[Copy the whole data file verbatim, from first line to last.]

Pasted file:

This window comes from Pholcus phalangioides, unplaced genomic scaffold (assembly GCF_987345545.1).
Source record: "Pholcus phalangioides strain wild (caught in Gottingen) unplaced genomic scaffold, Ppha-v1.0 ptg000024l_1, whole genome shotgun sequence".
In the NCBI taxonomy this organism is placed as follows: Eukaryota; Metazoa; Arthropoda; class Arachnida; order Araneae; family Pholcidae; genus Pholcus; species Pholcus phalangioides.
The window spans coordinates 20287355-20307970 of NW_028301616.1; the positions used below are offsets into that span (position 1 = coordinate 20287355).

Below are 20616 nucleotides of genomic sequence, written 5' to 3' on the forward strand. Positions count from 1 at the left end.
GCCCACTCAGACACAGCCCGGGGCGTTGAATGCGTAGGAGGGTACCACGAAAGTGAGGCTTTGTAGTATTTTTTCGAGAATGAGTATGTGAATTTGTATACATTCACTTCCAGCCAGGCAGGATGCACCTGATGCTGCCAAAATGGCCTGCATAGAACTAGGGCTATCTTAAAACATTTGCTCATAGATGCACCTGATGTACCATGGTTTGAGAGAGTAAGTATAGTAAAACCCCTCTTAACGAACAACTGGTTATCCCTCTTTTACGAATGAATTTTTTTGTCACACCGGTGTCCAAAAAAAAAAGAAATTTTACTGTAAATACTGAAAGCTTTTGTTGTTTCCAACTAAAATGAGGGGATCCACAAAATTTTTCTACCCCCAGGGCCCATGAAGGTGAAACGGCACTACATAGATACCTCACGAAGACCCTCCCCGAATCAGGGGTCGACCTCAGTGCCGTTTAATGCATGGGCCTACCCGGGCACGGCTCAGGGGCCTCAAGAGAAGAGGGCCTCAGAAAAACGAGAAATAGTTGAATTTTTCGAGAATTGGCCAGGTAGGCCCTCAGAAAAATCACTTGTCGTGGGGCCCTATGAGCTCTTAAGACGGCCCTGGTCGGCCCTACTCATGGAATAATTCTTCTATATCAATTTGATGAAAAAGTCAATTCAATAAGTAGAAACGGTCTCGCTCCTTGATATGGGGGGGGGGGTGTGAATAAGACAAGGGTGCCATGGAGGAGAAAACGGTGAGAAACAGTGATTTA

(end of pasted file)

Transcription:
This window comes from Pholcus phalangioides, unplaced genomic scaffold (assembly GCF_987345545.1).
Source record: "Pholcus phalangioides strain wild (caught in Gottingen) unplaced genomic scaffold, Ppha-v1.0 ptg000024l_1, whole genome shotgun sequence".
In the NCBI taxonomy this organism is placed as follows: Eukaryota; Metazoa; Arthropoda; class Arachnida; order Araneae; family Pholcidae; genus Pholcus; species Pholcus phalangioides.
The window spans coordinates 20287355-20307970 of NW_028301616.1; the positions used below are offsets into that span (position 1 = coordinate 20287355).

Below are 20616 nucleotides of genomic sequence, written 5' to 3' on the forward strand. Positions count from 1 at the left end.
GCCCACTCAGACACAGCCCGGGGCGTTGAATGCGTAGGAGGGTACCACGAAAGTGAGGCTTTGTAGTATTTTTTCGAGAATGAGTATGTGAATTTGTATACATTCACTTCCAGCCAGGCAGGATGCACCTGATGCTGCCAAAATGGCCTGCATAGAACTAGGGCTATCTTAAAACATTTGCTCATAGATGCACCTGATGTACCATGGTTTGAGAGAGTAAGTATAGTAAAACCCCTCTTAACGAACAACTGGTTATCCCTCTTTTACGAATGAATTTTTTTGTCACACCGGTGTCCAAAAAAAAAAGAAATTTTACTGTAAATACTGAAAGCTTTTGTTGTTTCCAACTAAAATGAGGGGATCCACAAAATTTTTCTACCCCCAGGGCCCATGAAGGTGAAACGGCACTACATAGATACCTCACGAAGACCCTCCCCGAATCAGGGGTCGACCTCAGTGCCGTTTAATGCATGGGCCTACCCGGGCACGGCTCAGGGGCCTCAAGAGAAGAGGGCCTCAGAAAAACGAGAAATAGTTGAATTTTTCGAGAATTGGCCAGGTAGGCCCTCAGAAAAATCACTTGTCGTGGGGCCCTATGAGCTCTTAAGACGGCCCTGGTCGGCCCTACTCATGGAATAATTCTTCTATATCAATTTGATGAAAAAGTCAATTCAATAAGTAGAAACGGTCTCGCTCCTTGATATGGGGGGGGGGGTGTGAATAAGACAAGGGTGCCATGGAGGAGAAAACGGTGAGAAACAGTGATTTA